10 facts we learned (and re-learned) at this year’s Texas Monthly BBQ Festival
Each year, Texas Monthly magazine throws a raging meat fest and invites their top 50 favorite barbecue restaurants to participate while the rest of the country lets out a wistful collective sigh (looking at you, New York). Don’t worry -- we ate all the succulent meats so you didn’t have to. Read on for our research-based findings.
1. Barbecue is its own food group in this stateAnd everyone has a strong opinion on which joints are the best. Tread lightly.
2. Texans will stand in hopelessly long lines for smoked meatOh, thought you might be able to buy an $80 ticket to this festival and skip the epic wait for Franklin Barbecue? Not a chance! This is just one tiny segment of the crowd that lined up for Aaron Franklin’s notorious brisket. La Barbecue also had its own winding snake of humans for most of the fest, as did Snow’s BBQ. At one point, I thought I was waiting for Louie Mueller’s famous beef ribs, then discovered I was actually in the line for the port-a-potty.
3. This much meat requires multitaskingThree hours to visit 25 pitmasters -- you do the math. Plus, the lines move faster if you’re constantly eating and drinking in them. Meat, eat, repeat. Got it?
4. Women can smoke with the best of 'emThe barbecue scene is undoubtedly male-dominated, but 79-year-old Tootsie Tomanetz is showing the world that it’s not just a boy’s club. She learned the art of meat-smoking in 1966 at City Meat Market in Giddings before running a meat market in Lexington, where she’d smoke her freshly butchered meats on Saturdays. In 2003, she and her husband opened Snow’s and carried on the Saturday tradition, which is the only day of the week her coveted brisket can be obtained -- if you arrive before it sells out. Texas Monthly named Snow’s the Best Barbecue in Texas in 1998, and they are now tied with Franklin for the title.
5. The best barbecue families are not without dramaIn 1999, The Schmidts made headlines with a family quarrel that resulted in Kreuz Market moving and Smitty’s opening in its original location. The Mueller family is almost as famous for their smoked meats as they are for their barbe-feuds through the years. Wayne Mueller carries on his Dad’s tradition as the pitmaster of Louie Mueller Barbecue, while LeeAnn Mueller owns La Barbecue (where John Lewis is pitmaster) -- their brother, John Mueller (owner and pitmaster at Mueller Meat Co.), was sadly missing from this year’s fest. And most recently, Black’s Barbecue has been drawing media attention for their own meat squabbles concerning the family name. The original (helmed by Kent Black) represented at the fest, while just a stone’s throw away on Barton Springs Rd his nephews slung their own ‘cue from Terry Black’s Barbecue, which they just opened last month.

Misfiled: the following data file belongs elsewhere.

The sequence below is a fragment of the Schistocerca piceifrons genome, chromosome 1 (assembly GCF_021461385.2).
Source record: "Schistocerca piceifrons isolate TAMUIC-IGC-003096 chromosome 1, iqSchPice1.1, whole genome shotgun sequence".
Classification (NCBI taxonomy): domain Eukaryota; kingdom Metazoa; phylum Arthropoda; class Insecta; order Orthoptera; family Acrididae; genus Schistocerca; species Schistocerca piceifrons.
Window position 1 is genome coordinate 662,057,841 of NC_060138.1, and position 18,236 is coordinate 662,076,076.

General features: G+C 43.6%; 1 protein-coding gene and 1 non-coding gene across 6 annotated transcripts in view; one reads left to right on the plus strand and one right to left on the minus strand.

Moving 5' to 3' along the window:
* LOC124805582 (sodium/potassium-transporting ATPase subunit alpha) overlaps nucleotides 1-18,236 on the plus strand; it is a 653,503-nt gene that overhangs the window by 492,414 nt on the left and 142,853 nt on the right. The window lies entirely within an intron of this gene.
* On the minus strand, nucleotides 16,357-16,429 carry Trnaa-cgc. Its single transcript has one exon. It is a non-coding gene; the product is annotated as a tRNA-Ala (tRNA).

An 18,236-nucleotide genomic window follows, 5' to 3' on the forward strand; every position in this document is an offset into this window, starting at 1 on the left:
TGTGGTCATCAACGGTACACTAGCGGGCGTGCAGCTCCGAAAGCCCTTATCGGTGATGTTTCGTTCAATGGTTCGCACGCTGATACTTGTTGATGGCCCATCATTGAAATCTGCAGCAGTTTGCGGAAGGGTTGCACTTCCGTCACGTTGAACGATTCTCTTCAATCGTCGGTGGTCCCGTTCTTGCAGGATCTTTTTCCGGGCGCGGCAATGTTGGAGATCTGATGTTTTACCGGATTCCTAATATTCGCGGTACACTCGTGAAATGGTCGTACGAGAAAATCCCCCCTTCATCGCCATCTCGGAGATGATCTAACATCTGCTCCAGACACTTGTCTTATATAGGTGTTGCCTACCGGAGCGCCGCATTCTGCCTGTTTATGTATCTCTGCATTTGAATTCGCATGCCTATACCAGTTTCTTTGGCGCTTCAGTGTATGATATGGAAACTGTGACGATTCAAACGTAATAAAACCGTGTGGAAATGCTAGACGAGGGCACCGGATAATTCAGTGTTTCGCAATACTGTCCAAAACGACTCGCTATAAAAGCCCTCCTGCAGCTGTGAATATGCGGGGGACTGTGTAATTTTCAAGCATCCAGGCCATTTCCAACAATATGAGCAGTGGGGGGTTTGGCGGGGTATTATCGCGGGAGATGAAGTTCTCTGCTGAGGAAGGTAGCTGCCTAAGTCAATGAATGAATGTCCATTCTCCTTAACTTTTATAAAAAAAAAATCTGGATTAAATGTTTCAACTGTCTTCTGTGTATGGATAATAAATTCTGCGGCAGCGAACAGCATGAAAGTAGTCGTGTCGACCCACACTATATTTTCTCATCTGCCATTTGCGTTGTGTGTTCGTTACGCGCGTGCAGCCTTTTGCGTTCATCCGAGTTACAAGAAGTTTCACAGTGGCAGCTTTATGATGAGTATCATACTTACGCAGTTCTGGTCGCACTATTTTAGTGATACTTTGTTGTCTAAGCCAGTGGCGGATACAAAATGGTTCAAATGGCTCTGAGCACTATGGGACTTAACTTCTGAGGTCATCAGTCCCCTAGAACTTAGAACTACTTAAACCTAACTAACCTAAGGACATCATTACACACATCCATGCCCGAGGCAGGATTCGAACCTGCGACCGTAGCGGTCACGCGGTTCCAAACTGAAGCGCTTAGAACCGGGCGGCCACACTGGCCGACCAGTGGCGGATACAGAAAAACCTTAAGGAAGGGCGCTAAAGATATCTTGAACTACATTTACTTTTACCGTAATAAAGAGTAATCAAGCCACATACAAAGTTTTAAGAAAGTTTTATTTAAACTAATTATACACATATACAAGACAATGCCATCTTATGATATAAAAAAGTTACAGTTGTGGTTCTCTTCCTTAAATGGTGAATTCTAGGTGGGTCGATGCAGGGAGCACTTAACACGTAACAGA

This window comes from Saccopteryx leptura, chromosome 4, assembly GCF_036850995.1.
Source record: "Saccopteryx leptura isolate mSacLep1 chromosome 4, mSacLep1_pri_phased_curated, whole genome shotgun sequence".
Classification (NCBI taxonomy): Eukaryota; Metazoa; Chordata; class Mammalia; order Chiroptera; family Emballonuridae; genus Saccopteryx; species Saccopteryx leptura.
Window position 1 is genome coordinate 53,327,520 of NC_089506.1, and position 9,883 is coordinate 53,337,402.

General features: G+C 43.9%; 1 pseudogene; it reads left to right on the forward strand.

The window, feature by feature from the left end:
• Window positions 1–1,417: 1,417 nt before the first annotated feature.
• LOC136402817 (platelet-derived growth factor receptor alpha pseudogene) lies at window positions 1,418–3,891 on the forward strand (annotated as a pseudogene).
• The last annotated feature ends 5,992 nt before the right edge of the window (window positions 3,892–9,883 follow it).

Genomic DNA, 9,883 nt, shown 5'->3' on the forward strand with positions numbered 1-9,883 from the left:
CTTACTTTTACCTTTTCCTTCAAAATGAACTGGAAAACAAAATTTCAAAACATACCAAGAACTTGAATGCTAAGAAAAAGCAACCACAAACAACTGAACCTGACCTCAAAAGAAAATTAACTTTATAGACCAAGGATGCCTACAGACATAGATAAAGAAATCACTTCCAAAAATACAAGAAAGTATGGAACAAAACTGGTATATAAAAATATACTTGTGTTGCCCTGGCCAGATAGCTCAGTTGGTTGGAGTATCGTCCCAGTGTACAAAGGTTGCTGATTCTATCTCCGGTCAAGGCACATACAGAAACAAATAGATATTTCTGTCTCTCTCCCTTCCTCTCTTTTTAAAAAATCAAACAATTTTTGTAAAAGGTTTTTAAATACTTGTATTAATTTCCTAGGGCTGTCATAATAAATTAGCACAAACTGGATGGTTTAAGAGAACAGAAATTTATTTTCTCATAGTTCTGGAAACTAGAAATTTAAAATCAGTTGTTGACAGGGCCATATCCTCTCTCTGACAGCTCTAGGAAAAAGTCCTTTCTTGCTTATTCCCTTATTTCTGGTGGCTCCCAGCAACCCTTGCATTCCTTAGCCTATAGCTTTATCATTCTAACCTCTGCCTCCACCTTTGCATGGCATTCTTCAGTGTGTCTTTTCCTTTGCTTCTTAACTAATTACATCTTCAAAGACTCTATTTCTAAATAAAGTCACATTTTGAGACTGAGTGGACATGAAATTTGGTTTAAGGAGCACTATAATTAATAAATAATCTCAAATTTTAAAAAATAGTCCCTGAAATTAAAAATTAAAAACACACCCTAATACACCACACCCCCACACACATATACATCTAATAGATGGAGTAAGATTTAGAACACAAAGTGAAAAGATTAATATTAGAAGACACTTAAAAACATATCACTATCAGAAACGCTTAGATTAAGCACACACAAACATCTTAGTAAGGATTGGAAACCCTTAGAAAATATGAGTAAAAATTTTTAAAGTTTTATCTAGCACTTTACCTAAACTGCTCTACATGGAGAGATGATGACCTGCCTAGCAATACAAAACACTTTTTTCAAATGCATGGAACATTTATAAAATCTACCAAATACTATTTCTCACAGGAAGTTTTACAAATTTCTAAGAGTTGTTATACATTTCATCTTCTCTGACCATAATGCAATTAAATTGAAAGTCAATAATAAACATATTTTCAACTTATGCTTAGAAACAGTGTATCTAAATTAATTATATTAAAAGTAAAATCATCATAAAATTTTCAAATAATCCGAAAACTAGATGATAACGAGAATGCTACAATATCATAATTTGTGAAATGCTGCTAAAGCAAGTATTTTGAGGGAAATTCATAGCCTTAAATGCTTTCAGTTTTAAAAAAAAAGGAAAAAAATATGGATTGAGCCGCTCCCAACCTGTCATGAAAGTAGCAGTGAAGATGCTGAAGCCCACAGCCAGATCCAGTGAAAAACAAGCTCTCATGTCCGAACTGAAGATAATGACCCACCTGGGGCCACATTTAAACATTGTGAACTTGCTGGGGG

6. You snooze, you loseThe famous tater tot casserole from Opie’s Barbecue didn’t last past the first hour. I took consolation in their butter beans, but vowed to make a drive out there soon for the raved-about tot creation.
7. Smoked meats can clean up real niceWhile there’s nothing like a perfectly smoked brisket or a snappy jalapeño sausage, several smokers got deliciously creative. Louie Mueller served saucy lamb pops, while The Granary 'Cue & Brew plated dressed-up coriander and cumin-rubbed pork belly with jicama slaw & smoky salsa negra.
8. Everything IS bigger in Texas (including the smokers)Smoldering smokers encircled the site like some kind of carnivorous Pagan ritual, bathing us all in an oaky perfume. Killen's giant contraption really stole the show though: barbecue fans snapped photos in front of the thing like it was some sort of beefy hot rod.
9. There is endless potential for double-meat-entendres... as proven by the shirts at Lockhart Smokehouse, as well as all the "that’s what she said" jokes floating around this sausage fest.
10. Beer goes down real easy with barbecue, but so does tequilaDon Julio’s mobile speakeasy served four different cocktails on draft, including a subtly floral Lady Bird Iced Tea (Don Julio Blanco, lemon, ceylon tea, house pomegranate hibiscus soda) and the Lil’ Smokey Sour (Don Julio Reposado, lapsang souchong, lemon, cabernet sauvignon), which was much like a Texafied sangria.
Sign up here for our daily Austin email and be the first to get all the food/drink/fun in town.